Results

This is the estimate: A1 1154, A2 1529, B1 1505, B2 1689, B3 2299, C1 1825, C2 1981, C3 2804.

The results are fairly in line with the previous method, which is a good sign. The two biggest differences are these:

• A1 has a much higher rating now, around 1100. My impression is that the approach of inverting the prob function doesn't work very well for difficulties far away from contestants' rating. I do some average between the two estimate methods to adjust for it.

• C2 difficulty dropped from 2300 to about 2000. Which one is more accurate? My personal impression is that 2300 is a bit too much, but I welcome your input here.

My Estimate

I put together the two estimates above, and I get this:

A1 800, A2 1500, B1 1500, B2 1700, B3 2000, C1 1900, C2 2100, C3 3000.

What rating did you need to be to pass the round? Well, 43% of coders rated 2000 qualified for Round 2. The percentage increases to 60% for 2100 rated participants. You needed to be about a Candidate Master to have a significant chance to pass. In the table above, right-most column, you can see more details.

What do you think?

Update based on feedback

• Lowered B3 from 2400 to 2000.
• +246

By areo, history, 2 years ago,

td,dr: A 900, B1 1000, B2 1100, B3 1300, C1 1200, C2 1400, D1 1600, D2 1700, D3 2200, E1 1800, E2 2100.

Have you been wondering what is the difficulty of Code Jam problems on a codeforces scale? me too.

I made an estimate for the 2021 qualification round (link), and I plan to do it also for the upcoming rounds. This is the best estimate I came up with, but I am sure it's possible to do better. I share here the process and the results, and I welcome any feedback.

Data

I use two data sources:

• CJ contest result data, downloaded using vstrimaitis code, see details in his great blog post. From here I get the list of contest participants and what problems they solved.

• CF users data, downloaded using CF API. From this, I get the current rating of every CF coder.

I assume that many coders use the same username across different platforms. If for a given CJ contestant I find a CF user with the same name (case insensitive), I assume they are the same person.

I assign to each CJ participant the rating of the corresponding CF coder, and I discard all other participants. This filter may introduce some bias, but I don't see better solutions.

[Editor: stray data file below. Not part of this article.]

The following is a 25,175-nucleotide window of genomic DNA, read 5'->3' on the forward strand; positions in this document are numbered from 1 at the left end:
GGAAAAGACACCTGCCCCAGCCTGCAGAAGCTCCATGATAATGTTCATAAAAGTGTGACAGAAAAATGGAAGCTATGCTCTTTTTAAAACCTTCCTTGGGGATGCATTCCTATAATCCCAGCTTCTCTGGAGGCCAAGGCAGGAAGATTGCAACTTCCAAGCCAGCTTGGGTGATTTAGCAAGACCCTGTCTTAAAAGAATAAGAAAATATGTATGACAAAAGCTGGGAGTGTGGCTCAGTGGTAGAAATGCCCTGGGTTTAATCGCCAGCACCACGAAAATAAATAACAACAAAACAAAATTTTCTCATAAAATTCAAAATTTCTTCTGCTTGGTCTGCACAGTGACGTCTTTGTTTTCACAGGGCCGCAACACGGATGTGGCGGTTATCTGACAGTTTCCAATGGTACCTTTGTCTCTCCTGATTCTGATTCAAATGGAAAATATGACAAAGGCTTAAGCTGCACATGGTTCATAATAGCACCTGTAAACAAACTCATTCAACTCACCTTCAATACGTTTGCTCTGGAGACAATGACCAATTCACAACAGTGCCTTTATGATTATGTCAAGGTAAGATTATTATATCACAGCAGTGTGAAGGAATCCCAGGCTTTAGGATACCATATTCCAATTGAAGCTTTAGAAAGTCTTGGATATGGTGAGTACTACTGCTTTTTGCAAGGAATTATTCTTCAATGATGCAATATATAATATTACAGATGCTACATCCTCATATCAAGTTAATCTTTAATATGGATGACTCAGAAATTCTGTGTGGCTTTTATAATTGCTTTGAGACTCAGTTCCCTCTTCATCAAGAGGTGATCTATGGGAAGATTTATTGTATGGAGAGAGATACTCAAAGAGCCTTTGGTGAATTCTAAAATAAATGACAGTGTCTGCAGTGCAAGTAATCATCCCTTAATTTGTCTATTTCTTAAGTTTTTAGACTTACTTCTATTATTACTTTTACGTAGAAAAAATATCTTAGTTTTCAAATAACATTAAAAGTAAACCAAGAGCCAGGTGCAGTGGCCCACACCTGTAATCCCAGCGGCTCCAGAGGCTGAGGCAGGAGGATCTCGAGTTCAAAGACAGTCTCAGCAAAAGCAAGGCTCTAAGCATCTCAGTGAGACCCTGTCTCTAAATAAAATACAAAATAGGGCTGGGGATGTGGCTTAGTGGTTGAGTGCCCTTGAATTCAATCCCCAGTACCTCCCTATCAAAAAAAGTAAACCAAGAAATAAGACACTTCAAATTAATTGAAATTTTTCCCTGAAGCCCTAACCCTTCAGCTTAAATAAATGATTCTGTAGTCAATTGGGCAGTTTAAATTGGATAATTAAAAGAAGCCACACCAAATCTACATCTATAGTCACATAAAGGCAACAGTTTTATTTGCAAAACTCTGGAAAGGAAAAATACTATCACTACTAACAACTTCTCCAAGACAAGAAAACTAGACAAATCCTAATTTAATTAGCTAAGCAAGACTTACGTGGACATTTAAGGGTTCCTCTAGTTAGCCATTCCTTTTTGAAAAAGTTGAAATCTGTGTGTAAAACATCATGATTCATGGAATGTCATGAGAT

Difficulty Estimation 1: The 50% Bucket

Method

The formula used by CF to determine the difficulty of a problem is not public. However, the main idea is that you have a 50% probability of solving any problem with difficulty equal to your rating. Some details here.

I divide contestants into buckets wide 100 rating points (a 1450 and a 1549 coders fall in the 1500 bucket), and I see what bucket had a 50% rate of success. That's my estimate of the difficulty of the problem. I group together all ratings above 3000 and below 500, or the sample size would be way too small.

Results

Out of the 37,398 contestants who submitted something during the qualification round, 11,109 have a homonym CF user. Here their success rate on the different problems:

Estimated Difficulty:

A <=500, B1 <= 500, B2 <= 500, B3 2000, C1 600, C2 1400, D1 2400, D2 2700, E1 2600, E2 3000.

Issues

Difficulties don't look right. B3 is a simple dp problem, definitely not 2000 difficulty. What is going wrong then?

One obvious issue is that I am matching profiles across platforms using the username, which is probably introducing noise. But I don't see much better options.

Another big issue is that many contestants didn't seem to care about solving all the problems. See LHiC for example, an international grandmaster who just solved problems E1 and E2. My guess of what is happening: since this is a qualification round where you only need a certain sum of points to pass, many people just thought that solving all the problems wasn't worth the time. This lowers the problem success rate and inflates the difficulty.

Difficulty Estimation 2: Inverse Prob Function

Method

For this round, I want to exclude from my estimation the data for top coders, who didn't bother solving all the problems. Bottom contestants also come with some issues. For example, some low-rated contestants seem to be just the new profile of a seasoned coder, so we can see coders with a rating below 1000, few CF contests, but who solved all the problems.

If I exclude all this data, I can't apply the bucket method above anymore, since for many problems there is no rating bucket who had a 50% success rate. What can I do with the remaining average coder data?

Well, according to CF rating system, if your rating is R, and the difficulty of a problem is D, then your probability of solving it is $p=\frac{1}{1+10^\frac{D-R}{400}}$.

We know the contestants rating, their rate of success, so we can estimate the difficulty of the problem by inverting the formula: $D=400 \cdot \log_{10} \left( \frac{1-p}{p} \right) + R$.

I decided to look only at contestants around the mode of the rating distribution, $1400 \pm 100$. This leaves about 3,000 contestants.

Results

Below the difficulties I obtained with this method:

A 878, B1 1020, B2 1050, B3 1634, C1 1158, C2 1395, D1 1682, D2 1727, D3 1968, E1 1784, E2 1979.

This feels more reasonable to me.

I do some further rounding, in some cases arbitrarily up or down where I felt it was needed. For example, D1 1682 and D2 1727 would both fall on 1700, but they are definitely on a different level, so I round the former down.

Thanks for the feedback, practicener and Ahmadsm2005.

I lowered B3, to be below C2. Probably the fact that it was worth only 1 point during the contest resulted in many coders skipping the test, lowering the success rate and inflating the difficulty.

I also increased E2 to 2100 and D3 to 2200. The approach of inverting the prob function doesn't seem to work very well for difficulties far away from the rating of the contestants I chose as a reference, 1400.

Final Estimate

A 900, B1 1000, B2 1100, B3 1300, C1 1200, C2 1400, D1 1600, D2 1700, D3 2200, E1 1800, E2 2100.

What are your thoughts?

• +85